First QSO on Echolink

About a week or so ago WI5HER finally convinced me to check in via Echolink to the 9 o’clock net on his local repeater. I’d been waiting for my paper certificate from Industry Canada, and it finally arrived. So I took a photo of that, uploaded it to the Echolink site (only works on iOS the Echolink app, not on Mac OS that I’ve seen) and within 24 hours I was verified there.

Anyway, hearing a net check-in at another non-local repeater was something very different from what I hear on the (French language) local repeater, which I still haven’t made contact with… I know the repeater can hear me, because it gives me a roger beep after I take my finger off the PTT but I’ve never had anybody answer me. Anyway, in relation to that checking in via Echolink in another place was pretty much as easy as pie, though I was really nervous about the “protocol” because there is a certain etiquette or format which repeater net check-ins tend to follow.

Basically, from what I can tell, net check-ins go something like, the control (the person hosting the group check-in) asks for calls according to certain groups of users. If you fit that group, you can transmit your call sign in the gap that follows (try not to overlap others). On first go-round, I just said verbally “normal” letters VA2SFX, but the control said he didn’t recognize the call sign, so asked me to repeat. And since I’m also not a local callsign for that region, it only makes sense. So I repeated it as VICTOR ALPHA TWO SIERRA FOXTROT XRAY and he got that. (Thank you NATO Phonetic Alphabet).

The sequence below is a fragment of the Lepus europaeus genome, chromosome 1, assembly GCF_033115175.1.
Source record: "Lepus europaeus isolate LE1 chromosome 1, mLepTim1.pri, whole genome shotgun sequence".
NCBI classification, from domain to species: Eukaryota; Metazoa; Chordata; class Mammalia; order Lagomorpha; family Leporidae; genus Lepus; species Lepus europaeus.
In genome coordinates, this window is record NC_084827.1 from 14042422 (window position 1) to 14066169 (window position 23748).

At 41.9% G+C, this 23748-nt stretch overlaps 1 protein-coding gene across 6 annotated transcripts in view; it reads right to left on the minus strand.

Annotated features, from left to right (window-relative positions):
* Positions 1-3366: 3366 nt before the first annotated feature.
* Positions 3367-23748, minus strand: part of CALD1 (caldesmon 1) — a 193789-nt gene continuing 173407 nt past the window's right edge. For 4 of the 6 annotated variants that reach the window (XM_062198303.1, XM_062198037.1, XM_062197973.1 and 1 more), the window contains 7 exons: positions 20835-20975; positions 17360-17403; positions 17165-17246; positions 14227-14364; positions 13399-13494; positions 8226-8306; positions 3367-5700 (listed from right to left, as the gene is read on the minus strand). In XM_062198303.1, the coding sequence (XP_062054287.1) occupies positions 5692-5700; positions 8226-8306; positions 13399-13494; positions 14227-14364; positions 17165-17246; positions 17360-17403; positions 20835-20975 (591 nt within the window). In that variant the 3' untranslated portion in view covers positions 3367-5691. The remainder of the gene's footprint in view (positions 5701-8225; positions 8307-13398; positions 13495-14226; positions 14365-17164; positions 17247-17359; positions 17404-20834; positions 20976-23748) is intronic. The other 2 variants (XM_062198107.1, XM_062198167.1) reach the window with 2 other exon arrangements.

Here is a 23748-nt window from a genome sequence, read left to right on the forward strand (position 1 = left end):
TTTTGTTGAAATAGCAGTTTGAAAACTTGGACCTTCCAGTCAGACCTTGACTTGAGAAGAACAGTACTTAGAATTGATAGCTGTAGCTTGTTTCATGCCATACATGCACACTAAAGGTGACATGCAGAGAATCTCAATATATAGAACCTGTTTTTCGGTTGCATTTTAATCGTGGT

So, on this repeater — I can’t speak for others, when someone logs onto the repeater via Echolink, they can hear it. Maybe it announces my call-sign? I’m really not sure. So, after I correctly self-identified, he let me go right away as I was the only one in the group. You basically have to wait until you’re called, after you announce your station. Anyway, boiled down to a format, I said like basically the following:

[State your first name] [State your location or region]
Brief message introducing yourself.
[Repeat call-sign (phonetically or not)]["Back to the net"]

Saying Back to the net you “release control” back to the net control. Otherwise, if you don’t, I guess you open the chance for the control to respond or ask you a question or something, which I didn’t do. I was “too nervous.”

I have to admit that it’s an odd initial fear in getting on the air, figuring out how it all works, not trying to sound like an idiot, or do the wrong thing, etc. Certainly helps that first time to be able to speak the same language as the net.